Vick, Peer Effects & Self-Destruction

Yahoo! Sports Michael Silver lets former NFL running back and ex-con Bam Morris offer some strong advice to Michael Vick:

“I hope Mike sees that when you go to prison, you really have no true friends,” Morris says. “I’ll bet his mom, his brothers and his fiancée have his back. The same people he spent thousands of dollars on, they probably were nowhere in his corner. They’re what I call male groupies. Yeah, he was doing things he shouldn’t have been doing, but these dudes never told him to stop.”

“I feel like Mike has hit rock bottom,” Morris says, “and I feel like when somebody brings him in [to play], he’s gonna give it is his full attention. His talent is so superb, and he just needs to prepare, stay focused and apply himself – and to keep good people around him. [emphasis added]”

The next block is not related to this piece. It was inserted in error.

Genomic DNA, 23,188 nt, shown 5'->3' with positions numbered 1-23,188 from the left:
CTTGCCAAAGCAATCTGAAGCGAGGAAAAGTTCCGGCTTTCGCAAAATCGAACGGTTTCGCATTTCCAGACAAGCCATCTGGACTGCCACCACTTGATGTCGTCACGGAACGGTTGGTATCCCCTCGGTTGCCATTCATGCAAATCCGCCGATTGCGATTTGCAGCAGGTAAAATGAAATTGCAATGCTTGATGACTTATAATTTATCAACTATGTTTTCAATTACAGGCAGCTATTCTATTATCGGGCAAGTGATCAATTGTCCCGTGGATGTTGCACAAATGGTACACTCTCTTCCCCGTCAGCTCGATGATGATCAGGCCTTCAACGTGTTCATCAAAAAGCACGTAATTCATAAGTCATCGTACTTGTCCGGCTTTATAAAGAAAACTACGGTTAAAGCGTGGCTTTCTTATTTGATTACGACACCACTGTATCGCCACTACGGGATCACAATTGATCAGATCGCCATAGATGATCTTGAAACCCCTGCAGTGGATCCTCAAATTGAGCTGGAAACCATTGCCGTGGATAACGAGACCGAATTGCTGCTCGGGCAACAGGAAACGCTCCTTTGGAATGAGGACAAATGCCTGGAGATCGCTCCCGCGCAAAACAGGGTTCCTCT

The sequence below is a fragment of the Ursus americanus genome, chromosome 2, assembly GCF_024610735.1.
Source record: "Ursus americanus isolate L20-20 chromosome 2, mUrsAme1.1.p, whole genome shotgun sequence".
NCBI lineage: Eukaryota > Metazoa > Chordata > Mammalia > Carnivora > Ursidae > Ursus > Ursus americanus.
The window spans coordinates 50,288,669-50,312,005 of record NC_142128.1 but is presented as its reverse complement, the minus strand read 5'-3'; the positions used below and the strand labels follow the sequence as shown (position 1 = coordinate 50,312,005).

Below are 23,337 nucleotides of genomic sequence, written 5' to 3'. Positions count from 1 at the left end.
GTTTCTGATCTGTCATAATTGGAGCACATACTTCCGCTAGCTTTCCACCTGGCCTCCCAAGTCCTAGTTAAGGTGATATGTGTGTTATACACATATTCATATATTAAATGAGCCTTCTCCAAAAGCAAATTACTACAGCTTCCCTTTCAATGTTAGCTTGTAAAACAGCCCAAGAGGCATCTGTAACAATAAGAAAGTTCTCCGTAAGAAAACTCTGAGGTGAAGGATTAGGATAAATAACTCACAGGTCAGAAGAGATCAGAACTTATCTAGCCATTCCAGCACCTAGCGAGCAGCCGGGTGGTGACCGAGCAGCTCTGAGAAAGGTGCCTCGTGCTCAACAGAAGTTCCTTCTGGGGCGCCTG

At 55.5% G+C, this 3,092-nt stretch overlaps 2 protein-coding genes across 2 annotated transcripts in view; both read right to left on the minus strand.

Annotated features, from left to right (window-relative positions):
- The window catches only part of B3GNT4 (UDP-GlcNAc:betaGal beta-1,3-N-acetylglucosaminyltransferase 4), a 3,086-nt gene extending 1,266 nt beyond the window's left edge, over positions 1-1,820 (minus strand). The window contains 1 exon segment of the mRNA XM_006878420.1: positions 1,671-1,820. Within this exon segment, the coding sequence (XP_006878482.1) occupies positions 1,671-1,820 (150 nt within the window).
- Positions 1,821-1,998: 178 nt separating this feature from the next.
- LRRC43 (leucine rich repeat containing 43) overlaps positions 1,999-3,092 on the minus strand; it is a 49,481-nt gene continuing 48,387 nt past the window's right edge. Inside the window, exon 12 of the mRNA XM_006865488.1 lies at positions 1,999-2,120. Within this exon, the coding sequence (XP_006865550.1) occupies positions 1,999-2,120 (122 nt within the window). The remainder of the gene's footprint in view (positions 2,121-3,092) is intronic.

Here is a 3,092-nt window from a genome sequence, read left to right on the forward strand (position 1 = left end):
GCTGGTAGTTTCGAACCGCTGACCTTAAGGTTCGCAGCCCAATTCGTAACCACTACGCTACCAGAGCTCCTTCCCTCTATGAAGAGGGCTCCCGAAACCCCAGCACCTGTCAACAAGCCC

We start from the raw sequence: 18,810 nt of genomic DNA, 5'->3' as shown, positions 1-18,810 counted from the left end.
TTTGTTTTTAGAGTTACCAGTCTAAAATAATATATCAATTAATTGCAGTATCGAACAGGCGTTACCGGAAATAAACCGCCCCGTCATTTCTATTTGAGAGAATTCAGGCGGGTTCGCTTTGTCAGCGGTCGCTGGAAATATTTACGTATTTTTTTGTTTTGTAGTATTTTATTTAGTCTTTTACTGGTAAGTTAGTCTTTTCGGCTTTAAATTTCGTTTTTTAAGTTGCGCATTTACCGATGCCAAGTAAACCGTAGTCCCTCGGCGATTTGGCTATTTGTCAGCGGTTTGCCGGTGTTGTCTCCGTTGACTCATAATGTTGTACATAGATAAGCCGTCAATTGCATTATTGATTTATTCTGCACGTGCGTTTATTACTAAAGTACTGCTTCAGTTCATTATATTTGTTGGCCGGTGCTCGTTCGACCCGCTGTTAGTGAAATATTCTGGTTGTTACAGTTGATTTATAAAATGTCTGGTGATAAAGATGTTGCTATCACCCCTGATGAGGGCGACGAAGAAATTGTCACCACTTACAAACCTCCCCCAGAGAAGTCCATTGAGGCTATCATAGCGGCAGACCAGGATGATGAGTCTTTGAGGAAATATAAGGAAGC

In econ, we put a lot of stock on the role of incentives and income — with good reason. They explain a lot of outcomes, or, at least, sizable portions. As Morris’ comments suggest, peer-effects also matter. Guys like Morris, and even more so Vick, have plenty of incentive in terms of lost income (not to mention prison) to steer clear of self-destructive behavior. What they did not have is the right “entourage.” The same can be said for Steve McNair, who after a long NFL career, appeared to have best buddies who were not much different than guys he could have hung out with if he were a crack dealer in Nashville (McNair murder 911 call transcript).